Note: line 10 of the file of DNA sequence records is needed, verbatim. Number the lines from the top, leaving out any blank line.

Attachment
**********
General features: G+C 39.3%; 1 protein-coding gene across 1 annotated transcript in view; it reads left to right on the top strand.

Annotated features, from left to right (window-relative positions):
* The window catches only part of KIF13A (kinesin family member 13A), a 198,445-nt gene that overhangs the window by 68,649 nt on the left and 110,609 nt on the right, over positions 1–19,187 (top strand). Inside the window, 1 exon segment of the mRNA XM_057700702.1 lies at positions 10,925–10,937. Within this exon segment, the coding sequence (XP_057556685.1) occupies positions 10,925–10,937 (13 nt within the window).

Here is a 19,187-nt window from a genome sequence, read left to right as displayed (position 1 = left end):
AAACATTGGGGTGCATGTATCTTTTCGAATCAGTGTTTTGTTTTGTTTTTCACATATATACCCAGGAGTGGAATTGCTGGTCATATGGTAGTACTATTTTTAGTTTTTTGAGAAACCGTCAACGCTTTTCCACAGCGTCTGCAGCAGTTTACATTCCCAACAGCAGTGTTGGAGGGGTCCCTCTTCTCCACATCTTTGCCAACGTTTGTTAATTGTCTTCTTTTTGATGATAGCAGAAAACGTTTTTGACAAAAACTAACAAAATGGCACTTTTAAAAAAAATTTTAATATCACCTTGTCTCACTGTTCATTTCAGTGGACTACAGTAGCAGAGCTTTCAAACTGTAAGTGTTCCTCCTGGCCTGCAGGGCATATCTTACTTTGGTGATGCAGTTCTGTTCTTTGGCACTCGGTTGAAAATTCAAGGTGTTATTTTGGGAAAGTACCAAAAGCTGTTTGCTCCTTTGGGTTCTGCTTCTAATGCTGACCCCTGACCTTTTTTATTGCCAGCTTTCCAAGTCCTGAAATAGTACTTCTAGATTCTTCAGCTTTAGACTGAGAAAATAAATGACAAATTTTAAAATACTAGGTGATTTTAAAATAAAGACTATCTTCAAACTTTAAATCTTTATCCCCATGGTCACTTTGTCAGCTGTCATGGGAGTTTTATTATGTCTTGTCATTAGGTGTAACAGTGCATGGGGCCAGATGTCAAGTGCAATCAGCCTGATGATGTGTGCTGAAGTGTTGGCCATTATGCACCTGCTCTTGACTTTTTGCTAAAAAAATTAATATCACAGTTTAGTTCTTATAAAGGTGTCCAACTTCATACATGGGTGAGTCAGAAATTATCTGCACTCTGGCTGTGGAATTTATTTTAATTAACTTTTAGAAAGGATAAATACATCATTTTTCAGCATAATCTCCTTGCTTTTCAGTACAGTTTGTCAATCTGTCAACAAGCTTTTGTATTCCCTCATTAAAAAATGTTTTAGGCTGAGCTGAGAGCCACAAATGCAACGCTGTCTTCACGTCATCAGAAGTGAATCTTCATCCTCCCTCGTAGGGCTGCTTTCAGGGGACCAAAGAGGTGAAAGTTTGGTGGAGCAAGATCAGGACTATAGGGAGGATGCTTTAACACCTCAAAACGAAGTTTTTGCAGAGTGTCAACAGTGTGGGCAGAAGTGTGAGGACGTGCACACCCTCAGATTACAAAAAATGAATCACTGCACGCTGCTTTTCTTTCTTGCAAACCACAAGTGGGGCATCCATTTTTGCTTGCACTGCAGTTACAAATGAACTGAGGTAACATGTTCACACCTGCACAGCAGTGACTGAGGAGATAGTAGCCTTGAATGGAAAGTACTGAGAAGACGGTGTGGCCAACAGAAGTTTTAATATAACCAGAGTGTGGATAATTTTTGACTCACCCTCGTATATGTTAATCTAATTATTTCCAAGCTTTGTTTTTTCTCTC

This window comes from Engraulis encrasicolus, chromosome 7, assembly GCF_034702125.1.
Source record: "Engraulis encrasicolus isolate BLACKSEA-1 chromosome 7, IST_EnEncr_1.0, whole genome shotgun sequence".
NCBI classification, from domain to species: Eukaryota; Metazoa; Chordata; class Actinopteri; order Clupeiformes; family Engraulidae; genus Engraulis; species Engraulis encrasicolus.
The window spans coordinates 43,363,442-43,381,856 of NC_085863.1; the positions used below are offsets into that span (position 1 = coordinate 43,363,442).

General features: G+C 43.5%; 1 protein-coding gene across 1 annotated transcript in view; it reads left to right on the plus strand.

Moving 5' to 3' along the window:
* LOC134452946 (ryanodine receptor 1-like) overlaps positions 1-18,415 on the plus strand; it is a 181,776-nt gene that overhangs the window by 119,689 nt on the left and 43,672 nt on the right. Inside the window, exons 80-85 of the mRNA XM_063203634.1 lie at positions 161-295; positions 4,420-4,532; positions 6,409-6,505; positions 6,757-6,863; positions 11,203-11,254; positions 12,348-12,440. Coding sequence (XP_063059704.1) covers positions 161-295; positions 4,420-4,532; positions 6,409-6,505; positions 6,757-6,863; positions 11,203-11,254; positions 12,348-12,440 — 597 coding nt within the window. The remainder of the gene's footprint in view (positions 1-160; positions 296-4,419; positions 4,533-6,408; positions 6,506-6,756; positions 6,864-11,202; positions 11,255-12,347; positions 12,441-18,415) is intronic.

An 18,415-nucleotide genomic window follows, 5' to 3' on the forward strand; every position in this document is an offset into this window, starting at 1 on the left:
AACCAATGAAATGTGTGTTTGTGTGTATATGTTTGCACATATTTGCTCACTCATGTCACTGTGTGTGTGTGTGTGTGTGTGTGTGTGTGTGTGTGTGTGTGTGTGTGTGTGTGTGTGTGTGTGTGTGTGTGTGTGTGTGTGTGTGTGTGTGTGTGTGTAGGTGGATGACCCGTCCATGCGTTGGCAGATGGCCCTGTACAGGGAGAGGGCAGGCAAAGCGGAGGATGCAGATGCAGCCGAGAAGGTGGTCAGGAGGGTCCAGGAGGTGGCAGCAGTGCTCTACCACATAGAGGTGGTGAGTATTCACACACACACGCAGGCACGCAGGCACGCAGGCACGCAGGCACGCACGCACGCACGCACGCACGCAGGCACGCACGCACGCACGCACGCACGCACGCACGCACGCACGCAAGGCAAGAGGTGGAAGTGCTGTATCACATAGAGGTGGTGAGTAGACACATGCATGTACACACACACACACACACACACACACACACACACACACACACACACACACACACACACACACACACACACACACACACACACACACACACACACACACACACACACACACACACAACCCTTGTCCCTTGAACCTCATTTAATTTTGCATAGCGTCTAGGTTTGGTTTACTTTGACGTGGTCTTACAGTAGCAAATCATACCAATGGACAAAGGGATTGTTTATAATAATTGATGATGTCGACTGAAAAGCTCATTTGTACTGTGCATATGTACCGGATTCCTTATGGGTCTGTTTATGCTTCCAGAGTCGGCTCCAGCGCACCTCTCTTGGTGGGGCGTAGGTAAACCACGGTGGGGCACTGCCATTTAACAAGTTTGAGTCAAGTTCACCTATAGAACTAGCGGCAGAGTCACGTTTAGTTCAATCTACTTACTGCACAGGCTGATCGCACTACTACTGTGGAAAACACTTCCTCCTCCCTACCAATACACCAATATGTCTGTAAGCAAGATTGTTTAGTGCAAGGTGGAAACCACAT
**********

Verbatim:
General features: G+C 43.5%; 1 protein-coding gene across 1 annotated transcript in view; it reads left to right on the plus strand.